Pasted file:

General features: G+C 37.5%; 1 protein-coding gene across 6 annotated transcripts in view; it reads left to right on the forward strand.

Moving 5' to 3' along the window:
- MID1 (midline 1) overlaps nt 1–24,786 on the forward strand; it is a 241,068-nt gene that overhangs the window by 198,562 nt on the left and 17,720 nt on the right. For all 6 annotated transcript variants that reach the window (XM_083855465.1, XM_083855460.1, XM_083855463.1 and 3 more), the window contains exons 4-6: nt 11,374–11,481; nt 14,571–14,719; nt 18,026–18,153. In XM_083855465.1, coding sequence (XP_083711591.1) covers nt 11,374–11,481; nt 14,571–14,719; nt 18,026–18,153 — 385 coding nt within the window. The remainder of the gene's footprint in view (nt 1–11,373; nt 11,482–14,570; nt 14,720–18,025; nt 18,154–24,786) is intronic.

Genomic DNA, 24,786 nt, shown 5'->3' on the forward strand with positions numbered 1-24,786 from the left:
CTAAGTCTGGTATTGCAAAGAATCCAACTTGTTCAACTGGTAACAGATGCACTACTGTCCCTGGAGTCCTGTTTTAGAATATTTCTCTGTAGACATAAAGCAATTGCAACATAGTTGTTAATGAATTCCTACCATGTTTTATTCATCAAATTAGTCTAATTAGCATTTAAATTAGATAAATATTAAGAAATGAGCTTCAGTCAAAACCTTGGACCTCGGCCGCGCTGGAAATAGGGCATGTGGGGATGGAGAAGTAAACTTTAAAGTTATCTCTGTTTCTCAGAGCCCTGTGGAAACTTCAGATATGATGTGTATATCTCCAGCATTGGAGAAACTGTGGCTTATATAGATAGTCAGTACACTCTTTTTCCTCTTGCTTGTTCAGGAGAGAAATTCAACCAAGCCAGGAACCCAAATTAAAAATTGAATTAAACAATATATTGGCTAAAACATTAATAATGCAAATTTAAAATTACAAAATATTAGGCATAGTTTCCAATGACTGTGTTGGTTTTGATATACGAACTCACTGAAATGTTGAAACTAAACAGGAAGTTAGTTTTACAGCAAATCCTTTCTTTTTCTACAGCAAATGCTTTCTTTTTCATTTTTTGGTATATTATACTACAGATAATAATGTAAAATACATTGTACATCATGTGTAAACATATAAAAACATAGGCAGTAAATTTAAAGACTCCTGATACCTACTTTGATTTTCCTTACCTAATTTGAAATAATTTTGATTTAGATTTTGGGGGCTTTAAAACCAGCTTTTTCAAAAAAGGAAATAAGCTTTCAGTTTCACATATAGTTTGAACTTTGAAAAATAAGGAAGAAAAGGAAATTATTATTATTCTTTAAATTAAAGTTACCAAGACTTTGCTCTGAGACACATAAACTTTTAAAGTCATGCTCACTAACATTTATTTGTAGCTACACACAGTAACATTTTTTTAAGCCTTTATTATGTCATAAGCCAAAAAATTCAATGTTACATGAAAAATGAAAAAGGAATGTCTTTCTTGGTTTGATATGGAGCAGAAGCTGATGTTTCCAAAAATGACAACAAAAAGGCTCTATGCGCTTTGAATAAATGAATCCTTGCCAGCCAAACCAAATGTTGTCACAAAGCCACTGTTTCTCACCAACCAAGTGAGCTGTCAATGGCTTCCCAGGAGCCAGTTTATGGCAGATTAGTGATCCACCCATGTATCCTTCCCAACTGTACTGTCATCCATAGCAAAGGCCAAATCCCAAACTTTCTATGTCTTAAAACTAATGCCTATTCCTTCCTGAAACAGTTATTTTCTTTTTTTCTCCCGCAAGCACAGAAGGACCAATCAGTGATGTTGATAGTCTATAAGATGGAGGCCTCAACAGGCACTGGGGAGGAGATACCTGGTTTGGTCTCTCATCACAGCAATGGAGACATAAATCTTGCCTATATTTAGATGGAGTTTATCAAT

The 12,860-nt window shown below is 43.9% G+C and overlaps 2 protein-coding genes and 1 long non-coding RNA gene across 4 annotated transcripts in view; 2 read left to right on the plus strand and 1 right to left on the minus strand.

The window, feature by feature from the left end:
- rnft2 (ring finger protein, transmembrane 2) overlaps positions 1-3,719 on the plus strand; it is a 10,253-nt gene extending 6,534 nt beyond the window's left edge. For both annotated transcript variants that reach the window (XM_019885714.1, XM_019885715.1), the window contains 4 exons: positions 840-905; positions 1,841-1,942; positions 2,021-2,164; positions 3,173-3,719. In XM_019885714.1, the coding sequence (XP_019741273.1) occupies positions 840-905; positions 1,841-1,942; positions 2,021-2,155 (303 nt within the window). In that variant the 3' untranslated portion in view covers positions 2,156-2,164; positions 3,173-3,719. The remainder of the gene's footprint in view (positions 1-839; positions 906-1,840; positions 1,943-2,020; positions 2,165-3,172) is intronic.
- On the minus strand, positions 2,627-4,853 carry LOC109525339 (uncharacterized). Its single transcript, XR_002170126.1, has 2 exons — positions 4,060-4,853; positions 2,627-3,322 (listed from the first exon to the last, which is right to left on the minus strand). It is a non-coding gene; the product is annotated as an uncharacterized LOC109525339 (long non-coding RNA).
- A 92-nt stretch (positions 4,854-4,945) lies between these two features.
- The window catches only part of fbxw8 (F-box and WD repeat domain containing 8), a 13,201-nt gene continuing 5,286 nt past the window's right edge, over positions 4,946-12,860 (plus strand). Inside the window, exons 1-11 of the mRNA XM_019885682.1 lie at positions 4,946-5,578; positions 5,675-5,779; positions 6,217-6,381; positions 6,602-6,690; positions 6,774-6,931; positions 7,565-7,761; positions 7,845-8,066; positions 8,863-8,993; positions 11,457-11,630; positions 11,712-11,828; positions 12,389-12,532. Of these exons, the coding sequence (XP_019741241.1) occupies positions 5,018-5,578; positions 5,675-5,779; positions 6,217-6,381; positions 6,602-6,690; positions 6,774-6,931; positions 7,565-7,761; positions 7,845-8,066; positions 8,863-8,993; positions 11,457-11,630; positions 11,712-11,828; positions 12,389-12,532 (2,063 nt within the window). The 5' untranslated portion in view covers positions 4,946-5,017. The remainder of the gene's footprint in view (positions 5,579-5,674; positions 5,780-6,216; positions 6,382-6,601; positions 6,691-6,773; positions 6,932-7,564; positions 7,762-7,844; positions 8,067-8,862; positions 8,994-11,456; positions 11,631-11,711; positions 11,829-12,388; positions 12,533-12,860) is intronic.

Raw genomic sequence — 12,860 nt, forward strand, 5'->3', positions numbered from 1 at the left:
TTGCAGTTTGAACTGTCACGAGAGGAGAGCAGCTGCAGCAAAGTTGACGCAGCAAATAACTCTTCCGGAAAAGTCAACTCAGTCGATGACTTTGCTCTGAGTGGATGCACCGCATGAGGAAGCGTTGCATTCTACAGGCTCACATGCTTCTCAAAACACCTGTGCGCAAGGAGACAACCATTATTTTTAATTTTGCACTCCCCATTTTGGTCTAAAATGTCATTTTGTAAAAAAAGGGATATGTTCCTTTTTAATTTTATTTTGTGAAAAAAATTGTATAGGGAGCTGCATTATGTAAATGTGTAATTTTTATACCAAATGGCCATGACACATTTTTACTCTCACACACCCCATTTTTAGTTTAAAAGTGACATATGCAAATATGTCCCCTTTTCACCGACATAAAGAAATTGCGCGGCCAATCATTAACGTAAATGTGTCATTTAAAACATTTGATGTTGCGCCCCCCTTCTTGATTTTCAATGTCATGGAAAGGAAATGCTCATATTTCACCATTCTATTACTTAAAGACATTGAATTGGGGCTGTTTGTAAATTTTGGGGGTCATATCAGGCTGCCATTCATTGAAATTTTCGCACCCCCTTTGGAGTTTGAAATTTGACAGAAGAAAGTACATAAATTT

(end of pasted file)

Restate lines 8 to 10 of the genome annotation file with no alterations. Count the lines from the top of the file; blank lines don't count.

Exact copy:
- rnft2 (ring finger protein, transmembrane 2) overlaps positions 1-3,719 on the plus strand; it is a 10,253-nt gene extending 6,534 nt beyond the window's left edge. For both annotated transcript variants that reach the window (XM_019885714.1, XM_019885715.1), the window contains 4 exons: positions 840-905; positions 1,841-1,942; positions 2,021-2,164; positions 3,173-3,719. In XM_019885714.1, the coding sequence (XP_019741273.1) occupies positions 840-905; positions 1,841-1,942; positions 2,021-2,155 (303 nt within the window). In that variant the 3' untranslated portion in view covers positions 2,156-2,164; positions 3,173-3,719. The remainder of the gene's footprint in view (positions 1-839; positions 906-1,840; positions 1,943-2,020; positions 2,165-3,172) is intronic.
- On the minus strand, positions 2,627-4,853 carry LOC109525339 (uncharacterized). Its single transcript, XR_002170126.1, has 2 exons — positions 4,060-4,853; positions 2,627-3,322 (listed from the first exon to the last, which is right to left on the minus strand). It is a non-coding gene; the product is annotated as an uncharacterized LOC109525339 (long non-coding RNA).
- A 92-nt stretch (positions 4,854-4,945) lies between these two features.